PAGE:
Umberto Eco is 75 and has entered the autumnal stage of intellectual renown when publishers sell his books with his name rather than his actual writing. He is not yet the factory of anthologies that Harold Bloom has become. But like On Beauty, Eco’s previous well-packaged venture into aesthetics, much of
On Ugliness is a collection of quotes from writers— Aristotle, Dante, Milton, Kafka, Sartre—who are even bigger brands than he is.
As a historical survey of our responses to horror, this format is fine so long as you don’t expect the semiotician-cum-novelist to spend much time analyzing these matters. The muddled relationships between ugliness and evil, physical and moral deformity, dread and mockery of ugliness he’s content to leave muddled, pointing out simply their conjoined ancestry.
Eco starts off with a few promising insights. “Whereas all the synonyms for beautiful could be conceived as a reaction of disinterested appreciation,” he points out, “almost all the synonyms for ugly contain a reaction of disgust, if not of violent repulsion, horror, or fear.” Before pausing to wonder why ugliness rebounds in our gut, however, he is rushing us off to pull down another classical author from the library shelf.
The chapter “The Ugly, the Comic, and the Obscene” opens with a citation from Montaigne, who wondered why sex, a “natural, necessary, and legitimate act,” should provoke shame and jokes. Next is Freud’s dubious observation that the sight of genitals is always exciting, even if they are “nonetheless never considered beautiful.” Eco then closes the section with a few paragraphs about Priapus, the minor Hellenistic deity with the major schlong who inspired laughter but was himself “not a happy god,” according to antiquity.
The buried assumptions in these thoughts would be worth unpacking if Eco would spend time to rest before the next stop on his tour of civilization. And a Eurocentric tour it is: He includes virtually nothing here, text or image, that touches on the many examples of grotesque or terrifying figures in Japanese, Chinese, Indian-American, or African art—stunning omissions given that he also harps on the obvious point that ugliness is relative to period and place.
The pleasures of the book—and they are considerable—derive from listening to an aging scholar’s discourse on a lifetime of reading. Eco has always been at heart a Latinist. The numerous medieval texts he unearths help argue his case that figures such as St. Bernard were more fascinated by monsters and other sinister avatars than they knew they should be. St. Augustine and Thomas Aquinas made room for lots of individual ugliness as part of a more comprehensive divine plan.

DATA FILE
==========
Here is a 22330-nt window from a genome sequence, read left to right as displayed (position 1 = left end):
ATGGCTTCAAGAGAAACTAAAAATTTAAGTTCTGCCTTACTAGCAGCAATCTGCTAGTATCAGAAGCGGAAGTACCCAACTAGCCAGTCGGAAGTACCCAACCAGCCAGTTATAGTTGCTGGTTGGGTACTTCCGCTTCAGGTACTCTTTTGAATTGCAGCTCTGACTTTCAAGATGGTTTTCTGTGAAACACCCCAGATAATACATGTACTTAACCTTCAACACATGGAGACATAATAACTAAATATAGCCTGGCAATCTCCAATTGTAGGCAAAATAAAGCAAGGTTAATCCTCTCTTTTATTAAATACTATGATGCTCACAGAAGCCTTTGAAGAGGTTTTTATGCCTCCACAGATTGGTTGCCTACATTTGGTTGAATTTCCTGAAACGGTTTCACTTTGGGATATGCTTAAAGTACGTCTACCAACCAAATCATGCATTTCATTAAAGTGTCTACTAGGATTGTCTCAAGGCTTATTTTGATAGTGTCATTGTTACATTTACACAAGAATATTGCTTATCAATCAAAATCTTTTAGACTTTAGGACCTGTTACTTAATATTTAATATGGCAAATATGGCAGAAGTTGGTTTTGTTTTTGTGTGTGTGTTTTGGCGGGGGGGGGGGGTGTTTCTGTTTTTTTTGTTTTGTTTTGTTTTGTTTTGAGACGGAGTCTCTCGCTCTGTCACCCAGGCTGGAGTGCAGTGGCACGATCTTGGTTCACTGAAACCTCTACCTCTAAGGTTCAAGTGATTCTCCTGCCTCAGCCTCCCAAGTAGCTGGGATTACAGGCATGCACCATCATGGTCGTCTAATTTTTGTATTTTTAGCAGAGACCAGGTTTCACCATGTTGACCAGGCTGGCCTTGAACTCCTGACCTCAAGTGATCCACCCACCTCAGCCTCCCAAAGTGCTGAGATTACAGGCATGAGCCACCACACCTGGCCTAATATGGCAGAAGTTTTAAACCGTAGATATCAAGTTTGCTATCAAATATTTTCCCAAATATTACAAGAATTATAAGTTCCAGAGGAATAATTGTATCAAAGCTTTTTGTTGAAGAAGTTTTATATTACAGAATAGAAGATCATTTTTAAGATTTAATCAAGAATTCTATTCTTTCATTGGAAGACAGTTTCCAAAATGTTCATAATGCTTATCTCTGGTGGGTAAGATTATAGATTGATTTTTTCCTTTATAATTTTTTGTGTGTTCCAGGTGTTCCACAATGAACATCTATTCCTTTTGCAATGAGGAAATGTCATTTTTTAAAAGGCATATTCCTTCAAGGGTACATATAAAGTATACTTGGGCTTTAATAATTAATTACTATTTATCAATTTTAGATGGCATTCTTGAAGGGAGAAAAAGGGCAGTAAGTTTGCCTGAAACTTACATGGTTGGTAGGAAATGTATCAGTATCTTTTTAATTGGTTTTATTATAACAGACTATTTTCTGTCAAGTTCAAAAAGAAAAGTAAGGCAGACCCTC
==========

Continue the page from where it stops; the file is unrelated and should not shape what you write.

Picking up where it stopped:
The book’s illustrations are less parochial than the text, running the gamut from an astonishing, almost sci-fi painting of the Temptations of Saint Anthony by Salvator Rosa in the 17th century to a snarling photo of Sam, winner of the Ugliest Dog in the World contest. Judith’s beheading of Holophernes by Caravaggio shares a spread with a 2003 photo from the Liberian civil war of a man holding his enemy’s severed skull. Nosferatu, E.T., Divine, and Marilyn Manson also find a home here.
Striking are the centuries of writers and artists who have violated norms, embraced distortion, and deliberately made work they hoped would force their contemporaries to shudder or puke. The Renaissance Mannerists, including Michelangelo, stretched classical ideals to the breaking point. The Romantics reveled in perverse logic (“I love spiders and nettles/Because we hate them,” wrote Victor Hugo in 1856). Other French writers (Marquis de Sade, Octave Mirbeau, Georges Bataille) have contemplated evil as a kind of spiritual exercise, testing how much their minds—and readers—could tolerate.
Ezra Pound hailed a “cult of ugliness” as part of a modernist program. This echoed the Italian and Russian Futurist manifesto, entitled “Let Us Be Courageously Ugly,” which stated that “our aim is to underline the great importance for art of harshness, dissonance, and pure primordial coarseness.” The gay sensibility of camp is related to other forms of ironic (kitsch) or militant (punk) ugliness, and Eco at least acknowledges them, even if he isn’t able to effectively separate them.
At times, he speculates that absolute ugliness may exist. The smell of excrement and the sight of putrefying flesh, he points out, are offensive across all cultures. If he had included the writings of evolutionary biologists, he might have told us why this could be so. That he shows no awareness of post-Darwinian science can mean only that he isn’t serious about locating the sources of aesthetic feelings. Hegel suggested that ugliness was a “species” of beauty. I suspect Eco’s latest effort was hatched as a sport of his earlier research, and although both books are handsome and kinky fun, in neither case does he appear to have overexerted himself.